The 4+1 Marketing Funnel Model - The Customer Centric ModelMay 26, 2021
By Nick Bottai - Co-Founder/Director @ The Marketing Leaders Ltd.
A friend’s feedback is always taken into consideration. Does your company use it?
- What is +1
- Why +1?
- Case study
In the last few weeks, Andrea spoke about the funnel, what it is, what model he uses and why, showcasing some examples.
It is normally presented as a sequence of stages, however, the funnel is not a linear model. Every marketer must think about its complications.
Moreover, you can find funnels with 7 stages and even more. Some of them are represented as “hourglasses”. The reason for this is simple: every marketer tries adapting to the current company/environment in the best way.
I must admit I tried to use 5, 6 and 7 stage funnels. In the end, they are a level of sophistication that, in my experience, increases the complexity. And I’d like to keep things simple. For example, what are the benefits of splitting the “interest” stage into “interest” and “evaluation”? I didn’t find any.
After trying to understand and use different models, I always go back and use the classic and, in my opinion, most effective AIDA version (Awareness – Interest – Desire – Action).
There was something I found interesting.
What do we do when a lead becomes a customer?
Where does this lead go, and how does the company deal with the new customer?
WHAT IS +1
A company spends resources to create branding, generate leads, convert them into customers. And then? I faced this issue in early 2000, and I’m sure, if you follow me, you probably already know what I’m going to say.
What did we do before buying something when we had NO internet, no reviews, no websites? We asked friends!
If we had a good experience with a product, we shared it during meals, chitchat, friendly conversations.
I’m speaking about the old and never dead “Word of Mouth”.
But then the internet came, and almost every marketer focused on data and analyses. And what about the old “Word of Mouth”? Did it lose its power? Companies like TripAdvisor, booking, Trustpilot, Google, Facebook, Apple and more know its power and added this feature in their products.
I said I faced this matter in early 2000, and here it is.
I was working for a friendly environment motorsport dealer. I noticed how customers often brought a friend to the premises to show them how “cool” the place was. I started to think: what about if we amplify this? What about if our customers can at the same time share their experience using the web? I drafted a strategy to nurture the customers and incentivise them into speaking about us. As part of the strategy, we involved a few clubs and partnered with them in organising events and trips.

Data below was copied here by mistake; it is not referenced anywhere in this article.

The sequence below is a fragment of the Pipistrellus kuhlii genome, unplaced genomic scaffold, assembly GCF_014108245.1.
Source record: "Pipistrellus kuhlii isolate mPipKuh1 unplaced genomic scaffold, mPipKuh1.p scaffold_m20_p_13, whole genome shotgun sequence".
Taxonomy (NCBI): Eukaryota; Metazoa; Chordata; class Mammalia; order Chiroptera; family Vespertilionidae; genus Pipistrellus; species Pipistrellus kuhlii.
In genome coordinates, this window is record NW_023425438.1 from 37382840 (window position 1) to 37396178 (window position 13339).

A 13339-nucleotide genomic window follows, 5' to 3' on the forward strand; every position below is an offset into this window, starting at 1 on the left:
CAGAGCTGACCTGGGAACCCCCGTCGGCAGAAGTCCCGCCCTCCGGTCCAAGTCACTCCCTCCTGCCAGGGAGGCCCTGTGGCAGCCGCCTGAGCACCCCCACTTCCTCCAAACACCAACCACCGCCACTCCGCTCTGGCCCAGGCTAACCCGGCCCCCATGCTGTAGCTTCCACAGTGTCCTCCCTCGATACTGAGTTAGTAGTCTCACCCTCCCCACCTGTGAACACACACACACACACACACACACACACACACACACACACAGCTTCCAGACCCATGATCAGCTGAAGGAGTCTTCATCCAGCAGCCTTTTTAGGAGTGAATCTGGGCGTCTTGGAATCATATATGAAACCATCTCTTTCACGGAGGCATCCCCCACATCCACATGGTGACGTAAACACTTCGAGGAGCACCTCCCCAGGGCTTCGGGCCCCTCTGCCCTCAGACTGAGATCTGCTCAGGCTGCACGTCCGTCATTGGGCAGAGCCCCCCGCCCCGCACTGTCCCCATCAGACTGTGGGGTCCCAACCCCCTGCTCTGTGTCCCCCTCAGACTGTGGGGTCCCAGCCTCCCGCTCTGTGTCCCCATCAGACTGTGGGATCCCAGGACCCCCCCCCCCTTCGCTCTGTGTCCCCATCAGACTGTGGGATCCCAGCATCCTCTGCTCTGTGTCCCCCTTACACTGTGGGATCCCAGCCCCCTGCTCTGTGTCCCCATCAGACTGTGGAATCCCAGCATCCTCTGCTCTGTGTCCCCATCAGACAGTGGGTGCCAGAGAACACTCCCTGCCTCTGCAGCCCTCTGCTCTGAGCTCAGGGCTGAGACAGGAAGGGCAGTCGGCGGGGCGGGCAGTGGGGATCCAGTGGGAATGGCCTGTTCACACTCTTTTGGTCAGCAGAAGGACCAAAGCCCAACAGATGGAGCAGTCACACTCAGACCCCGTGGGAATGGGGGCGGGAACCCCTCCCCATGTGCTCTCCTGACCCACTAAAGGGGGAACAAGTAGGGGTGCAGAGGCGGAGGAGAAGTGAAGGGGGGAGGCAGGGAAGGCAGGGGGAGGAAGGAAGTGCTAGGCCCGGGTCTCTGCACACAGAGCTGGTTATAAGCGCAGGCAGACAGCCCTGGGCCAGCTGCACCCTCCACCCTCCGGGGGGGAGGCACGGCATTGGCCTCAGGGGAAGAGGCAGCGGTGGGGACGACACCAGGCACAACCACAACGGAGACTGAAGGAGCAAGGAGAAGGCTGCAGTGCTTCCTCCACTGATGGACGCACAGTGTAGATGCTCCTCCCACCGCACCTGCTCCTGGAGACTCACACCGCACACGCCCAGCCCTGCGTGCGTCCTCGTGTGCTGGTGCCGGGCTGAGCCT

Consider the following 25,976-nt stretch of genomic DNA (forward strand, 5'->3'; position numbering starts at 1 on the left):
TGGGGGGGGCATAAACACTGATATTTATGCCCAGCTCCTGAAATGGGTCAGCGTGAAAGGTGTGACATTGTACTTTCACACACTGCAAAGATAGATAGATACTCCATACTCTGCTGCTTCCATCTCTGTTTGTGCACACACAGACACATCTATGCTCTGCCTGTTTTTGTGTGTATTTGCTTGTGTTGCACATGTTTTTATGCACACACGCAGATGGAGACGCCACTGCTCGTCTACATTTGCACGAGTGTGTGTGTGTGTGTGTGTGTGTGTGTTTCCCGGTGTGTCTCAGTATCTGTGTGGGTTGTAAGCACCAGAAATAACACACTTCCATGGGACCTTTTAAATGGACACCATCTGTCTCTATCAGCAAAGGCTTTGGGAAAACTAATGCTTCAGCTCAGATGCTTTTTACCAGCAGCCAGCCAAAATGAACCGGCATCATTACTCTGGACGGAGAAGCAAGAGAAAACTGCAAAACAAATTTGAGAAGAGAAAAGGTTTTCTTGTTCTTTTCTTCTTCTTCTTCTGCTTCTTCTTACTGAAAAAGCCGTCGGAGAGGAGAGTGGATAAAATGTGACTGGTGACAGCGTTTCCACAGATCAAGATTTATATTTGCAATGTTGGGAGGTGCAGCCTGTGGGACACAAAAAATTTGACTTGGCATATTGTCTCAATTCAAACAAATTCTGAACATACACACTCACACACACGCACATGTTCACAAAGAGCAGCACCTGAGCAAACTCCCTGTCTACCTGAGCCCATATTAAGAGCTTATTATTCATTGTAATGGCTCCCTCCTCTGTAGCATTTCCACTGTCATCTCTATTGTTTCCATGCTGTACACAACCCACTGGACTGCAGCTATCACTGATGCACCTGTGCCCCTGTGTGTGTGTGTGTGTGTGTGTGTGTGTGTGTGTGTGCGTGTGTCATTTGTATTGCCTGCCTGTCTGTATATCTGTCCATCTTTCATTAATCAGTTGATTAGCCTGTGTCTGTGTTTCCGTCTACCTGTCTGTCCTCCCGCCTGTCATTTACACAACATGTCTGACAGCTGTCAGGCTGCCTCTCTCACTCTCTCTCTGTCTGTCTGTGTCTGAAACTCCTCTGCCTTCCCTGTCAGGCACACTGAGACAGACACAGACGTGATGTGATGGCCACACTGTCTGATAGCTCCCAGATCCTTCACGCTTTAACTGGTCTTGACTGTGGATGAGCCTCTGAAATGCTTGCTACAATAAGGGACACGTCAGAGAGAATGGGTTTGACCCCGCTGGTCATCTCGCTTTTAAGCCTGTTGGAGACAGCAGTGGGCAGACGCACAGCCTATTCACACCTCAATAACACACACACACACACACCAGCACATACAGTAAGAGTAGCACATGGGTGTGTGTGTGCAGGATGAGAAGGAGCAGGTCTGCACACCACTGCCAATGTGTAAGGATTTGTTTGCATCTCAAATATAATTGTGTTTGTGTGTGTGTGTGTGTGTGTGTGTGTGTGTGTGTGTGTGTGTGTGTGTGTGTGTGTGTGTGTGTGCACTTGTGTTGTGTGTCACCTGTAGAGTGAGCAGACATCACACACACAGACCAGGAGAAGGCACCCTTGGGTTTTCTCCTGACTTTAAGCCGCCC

This was the very first time I thought about adding the +1 to the AIDA model.
I could have called it a 5 stage funnel. I prefer 4+1, and the reason is simple.
I split the customer acquisition from the brand advocacy strategy, and it’s still a funnel because not every customer will become a brand advocate while they also help the top stage of the funnel.
The +1 stage deals with customers, nurtures them, provides assistance, upsells, cross-sells and, more crucially, cuddles them. I prefer this way because the customer needs a different approach and wants separate information. The customer's journey is different from the buyer's journey, and the +1 stage helps me in keeping them separated.
The strategy is not aimed to sell but to stay in contact with the customer,
receiving his feedback on how we can improve the product or the service, what we could have done better during the journey. The data collected helps to improve the other stages of the funnel, and ultimately, the customer becomes a brand advocate, bringing more customers to the top funnel and raising the conversion rate.
It requires many touchpoints, stages, assets, teams and so on to be effective, and when it's properly done, its impact on the ROI could be incredible.
I used the +1 stage to start the strategy working on a business that already operates and has a customer base. The client needed to relaunch the business with limited resources.
We needed results in the short term and there was no margin for error.
I decided to invest the majority of the resources in rebranding, creating all the assets and setting the touchpoints throughout the funnel's journey. The resources left didn’t allow us to initiate a proper awareness campaign, so we started contacting the customers and literally activated the +1 stage.
This allowed us to fill the funnel, generating recommendations which in turn generated a high conversion rate that allowed the business to start producing revenues, some of which we reinvested in the campaign. The more customers we had, the better the +1 efficiency was, with a cascade effect on business and strategy. As soon as we had enough resources, we activated a new touchpoint.
After three years, the business hit the x3 revenue target.